That said, I find myself in disagreement with the majority in this appeal. The issuance of a search warrant does not give officers a license to execute the warrant in any manner they wish, for doing so could lead to the unreasonable execution of the judicially authorized warrant. Evidence secured in such fashion has been excluded by this Court. See State v. Johnson, 168 N.J. 608, 616, 775 A.2d 1273 (2001) (excluding evidence secured by no-knock entry where such means of entry had not been authorized by warrant-issuing court, noting that “the method of an officer's entry into a dwelling is an element of the reasonableness inquiry under the Fourth Amendment” and New Jersey Constitution's analog (internal quotation marks omitted)). However, if on-the-scene danger arises to which the executing police may point, then police must be afforded flexibility to protect themselves and civilians at risk from that danger. I would agree that when the police can show that exigent and dangerous circumstances arise at the scene, the use of tactics to combat the danger, including surprise or the use of force, does not render execution of the originally issued knock-and-announce warrant unreasonable. Id. at 617–18, 775 A.2d 1273.
In this matter, a no-knock warrant was requested by the State and denied by the court. Instead, the court issued a knock-and-announce warrant. Nevertheless, the officers executing the warrant deployed a flash bang, which is a device that emits an intensely bright flash and a percussive, loud blast of sound. It has been called a percussion grenade. See State v. Robinson, 200 N.J. 1, 8, 974 A.2d 1057 (2009). The detonation of the flash bang in this matter occurred before the police knocked and announced their presence in the execution of the search warrant. No on-the-scene danger arose at the time of the warrant's execution—none at least to which the police have pointed or that the record reveals—that made the use of a flash-bang device the tactical decision that the State now labels it. Rather, the decision to use a flash bang appears to me, as it did to the Appellate Division majority, to have been a pre-planned activity that is dissonant with the reasonable execution of the knock-and-announce search warrant that had been issued.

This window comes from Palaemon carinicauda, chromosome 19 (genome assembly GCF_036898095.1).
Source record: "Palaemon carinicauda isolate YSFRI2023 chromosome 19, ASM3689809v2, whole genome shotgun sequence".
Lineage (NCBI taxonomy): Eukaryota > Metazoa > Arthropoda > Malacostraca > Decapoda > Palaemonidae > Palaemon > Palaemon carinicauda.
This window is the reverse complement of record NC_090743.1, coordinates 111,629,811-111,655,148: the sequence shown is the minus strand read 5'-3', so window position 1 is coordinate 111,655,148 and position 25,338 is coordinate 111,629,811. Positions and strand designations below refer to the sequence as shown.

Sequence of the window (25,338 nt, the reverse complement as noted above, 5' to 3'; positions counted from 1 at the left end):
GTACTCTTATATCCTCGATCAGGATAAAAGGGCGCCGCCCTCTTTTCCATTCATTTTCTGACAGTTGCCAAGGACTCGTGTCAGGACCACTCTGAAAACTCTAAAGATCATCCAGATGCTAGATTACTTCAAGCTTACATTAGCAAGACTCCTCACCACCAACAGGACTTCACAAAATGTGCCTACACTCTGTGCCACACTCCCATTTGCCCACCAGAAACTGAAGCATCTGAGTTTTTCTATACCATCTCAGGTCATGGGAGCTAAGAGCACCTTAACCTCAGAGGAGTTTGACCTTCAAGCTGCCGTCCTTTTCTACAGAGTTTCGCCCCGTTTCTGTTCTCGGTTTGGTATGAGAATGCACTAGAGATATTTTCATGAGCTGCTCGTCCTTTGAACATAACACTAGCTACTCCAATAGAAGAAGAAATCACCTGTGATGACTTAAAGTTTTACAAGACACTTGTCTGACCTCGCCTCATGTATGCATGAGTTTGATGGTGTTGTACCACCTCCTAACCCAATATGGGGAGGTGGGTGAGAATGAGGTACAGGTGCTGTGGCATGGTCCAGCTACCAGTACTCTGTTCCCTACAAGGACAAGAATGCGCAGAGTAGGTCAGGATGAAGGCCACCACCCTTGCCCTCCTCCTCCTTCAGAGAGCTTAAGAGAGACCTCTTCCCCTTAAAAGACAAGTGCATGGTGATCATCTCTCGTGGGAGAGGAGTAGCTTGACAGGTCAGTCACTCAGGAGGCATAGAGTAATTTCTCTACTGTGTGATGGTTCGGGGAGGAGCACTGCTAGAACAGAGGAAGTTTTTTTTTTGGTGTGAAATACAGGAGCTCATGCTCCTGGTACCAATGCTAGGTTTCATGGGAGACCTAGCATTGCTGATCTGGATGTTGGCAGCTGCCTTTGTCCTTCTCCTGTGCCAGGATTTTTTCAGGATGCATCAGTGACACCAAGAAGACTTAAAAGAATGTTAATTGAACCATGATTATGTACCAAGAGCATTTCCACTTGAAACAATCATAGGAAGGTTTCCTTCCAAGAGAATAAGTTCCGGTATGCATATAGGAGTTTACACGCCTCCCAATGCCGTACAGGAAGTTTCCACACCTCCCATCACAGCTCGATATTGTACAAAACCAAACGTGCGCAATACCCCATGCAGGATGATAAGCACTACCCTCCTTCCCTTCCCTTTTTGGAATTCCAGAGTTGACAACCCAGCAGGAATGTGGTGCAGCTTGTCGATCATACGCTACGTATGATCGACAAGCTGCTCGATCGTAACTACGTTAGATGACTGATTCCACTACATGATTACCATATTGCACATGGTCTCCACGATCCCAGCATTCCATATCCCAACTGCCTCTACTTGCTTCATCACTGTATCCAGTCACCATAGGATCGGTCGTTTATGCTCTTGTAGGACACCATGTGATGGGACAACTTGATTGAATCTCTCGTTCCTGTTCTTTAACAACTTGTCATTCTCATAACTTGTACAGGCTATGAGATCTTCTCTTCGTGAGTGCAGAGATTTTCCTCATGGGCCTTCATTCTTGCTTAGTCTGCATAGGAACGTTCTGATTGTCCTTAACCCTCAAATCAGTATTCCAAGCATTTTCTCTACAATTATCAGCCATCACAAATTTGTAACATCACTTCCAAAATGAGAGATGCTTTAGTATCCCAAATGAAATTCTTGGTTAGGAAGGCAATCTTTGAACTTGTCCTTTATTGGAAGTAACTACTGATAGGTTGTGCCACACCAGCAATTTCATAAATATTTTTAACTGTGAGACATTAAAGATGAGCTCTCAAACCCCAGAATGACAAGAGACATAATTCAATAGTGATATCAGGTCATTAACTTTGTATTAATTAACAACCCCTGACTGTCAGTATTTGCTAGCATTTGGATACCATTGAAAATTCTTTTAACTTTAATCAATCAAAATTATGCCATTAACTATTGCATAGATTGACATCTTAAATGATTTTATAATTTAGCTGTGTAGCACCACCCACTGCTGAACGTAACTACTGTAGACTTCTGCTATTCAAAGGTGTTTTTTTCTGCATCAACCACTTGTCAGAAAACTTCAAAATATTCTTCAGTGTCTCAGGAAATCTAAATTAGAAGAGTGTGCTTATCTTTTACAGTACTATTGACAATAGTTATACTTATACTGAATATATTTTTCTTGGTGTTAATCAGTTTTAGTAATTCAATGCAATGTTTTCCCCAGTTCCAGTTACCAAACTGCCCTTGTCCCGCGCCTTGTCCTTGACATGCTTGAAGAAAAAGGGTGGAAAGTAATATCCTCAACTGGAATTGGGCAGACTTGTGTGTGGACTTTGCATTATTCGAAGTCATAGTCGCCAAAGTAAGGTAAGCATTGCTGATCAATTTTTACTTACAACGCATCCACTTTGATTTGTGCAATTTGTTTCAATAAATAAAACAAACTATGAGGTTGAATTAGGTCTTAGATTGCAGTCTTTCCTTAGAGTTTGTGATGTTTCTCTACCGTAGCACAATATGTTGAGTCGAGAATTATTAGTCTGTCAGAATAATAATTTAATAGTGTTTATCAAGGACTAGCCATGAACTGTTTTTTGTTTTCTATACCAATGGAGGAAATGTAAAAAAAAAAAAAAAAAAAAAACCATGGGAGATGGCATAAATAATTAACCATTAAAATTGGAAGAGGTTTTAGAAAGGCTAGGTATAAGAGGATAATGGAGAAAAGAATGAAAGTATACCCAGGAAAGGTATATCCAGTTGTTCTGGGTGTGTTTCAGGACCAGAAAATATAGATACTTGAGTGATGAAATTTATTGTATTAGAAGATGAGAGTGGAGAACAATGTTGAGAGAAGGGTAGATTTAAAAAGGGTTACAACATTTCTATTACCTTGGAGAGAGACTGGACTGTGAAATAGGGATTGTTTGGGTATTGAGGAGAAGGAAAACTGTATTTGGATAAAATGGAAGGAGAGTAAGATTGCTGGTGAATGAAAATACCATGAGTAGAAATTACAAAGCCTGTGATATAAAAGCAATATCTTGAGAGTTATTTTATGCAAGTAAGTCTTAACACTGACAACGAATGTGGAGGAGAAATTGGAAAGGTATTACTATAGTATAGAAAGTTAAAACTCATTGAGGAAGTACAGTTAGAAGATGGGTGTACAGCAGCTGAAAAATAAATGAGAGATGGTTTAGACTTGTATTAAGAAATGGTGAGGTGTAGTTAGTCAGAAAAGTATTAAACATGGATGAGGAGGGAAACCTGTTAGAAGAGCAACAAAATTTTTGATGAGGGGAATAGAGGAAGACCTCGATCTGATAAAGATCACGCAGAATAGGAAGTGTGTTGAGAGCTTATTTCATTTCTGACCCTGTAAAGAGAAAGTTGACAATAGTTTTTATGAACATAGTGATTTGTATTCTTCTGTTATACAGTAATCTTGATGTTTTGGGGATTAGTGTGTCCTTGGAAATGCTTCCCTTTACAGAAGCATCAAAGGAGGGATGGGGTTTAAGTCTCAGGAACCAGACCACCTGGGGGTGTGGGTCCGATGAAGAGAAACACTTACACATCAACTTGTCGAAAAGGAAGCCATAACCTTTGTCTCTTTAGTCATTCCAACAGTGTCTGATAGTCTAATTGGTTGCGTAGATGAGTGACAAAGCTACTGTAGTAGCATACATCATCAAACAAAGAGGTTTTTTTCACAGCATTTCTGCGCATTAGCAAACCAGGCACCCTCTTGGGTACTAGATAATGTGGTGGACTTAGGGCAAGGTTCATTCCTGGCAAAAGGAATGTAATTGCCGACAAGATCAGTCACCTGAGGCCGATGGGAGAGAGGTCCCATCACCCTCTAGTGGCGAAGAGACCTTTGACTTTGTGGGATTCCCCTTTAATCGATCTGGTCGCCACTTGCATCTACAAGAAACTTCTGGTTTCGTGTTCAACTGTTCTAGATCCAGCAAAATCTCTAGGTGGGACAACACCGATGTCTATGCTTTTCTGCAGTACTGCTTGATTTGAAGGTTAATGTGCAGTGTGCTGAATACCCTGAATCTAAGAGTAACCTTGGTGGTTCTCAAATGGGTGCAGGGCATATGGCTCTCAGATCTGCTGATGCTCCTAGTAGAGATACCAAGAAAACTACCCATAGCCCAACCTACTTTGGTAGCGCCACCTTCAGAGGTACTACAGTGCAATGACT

The majority's decision is remarkable in that the Court goes further than any other in the country by finding the execution of a knock-and-announce search warrantto be reasonable where officers used a flash-bang device before even getting out of their cars. The Court is unable to cite to a single case, either federal or state, in which a flash-bang device was used before officers announced their presence in the execution of a knock-and-announce warrant. Respectfully, I must dissent.
As the Appellate Division majority described the scene that unfolded in the execution of this search warrant, twelve police officers, some of whom were wearing helmets and protective gear, stormed defendant's driveway to execute a knock-and-announce warrant in a suburban neighborhood several blocks away from the police station. Notably, a police investigation had concluded that defendant lived with his two parents, one of whom was approaching the age of seventy and the other who was over seventy. At the time of the search, the garage door to the home was open, and defendant was standing outside on the driveway apron with an unidentified individual. In an effort to catch defendant in the act of dealing drugs, officers threw the flash-bang device onto the driveway. We are told that this was done in an attempt to draw defendant out of the garage, although the logic to that is far from clear.
Throwing a flash-bang device towards defendant when he already was standing outside the garage seems likely to cause exactly the opposite consequence than the one ostensibly sought by the police. In fact, it did result in defendant retreating into the garage.
The scene resembled a military raid on a compound instead of a drug search in a suburban neighborhood. Indeed, a pre-raid analysis of the search concluded that the entry of the home, even taking into account the presence of firearms lawfully owned and registered by defendant's father, was in the lowest category of risk. As part of the preparation to execute the search warrant, the police completed a “risk assessment matrix,” which uses a point system to evaluate the risk to police safety:
01–14 Points Service/execution may be handled by unit supervisor.
15–24 Points Consultation with the Monmouth County Emergency Response Team (MOCERT) Coordinator is required. MOCERT service of the warrant is optional.
25 plus Points Monmouth County Emergency Response Team (MOCERT) is required for service/execution of the warrant.
The point level assigned to the search warrant of defendant's home was nine points, putting the execution in the lowest category of risk. Nonetheless, the police decided to use the Emergency Response Team and a flash bang to execute the warrant.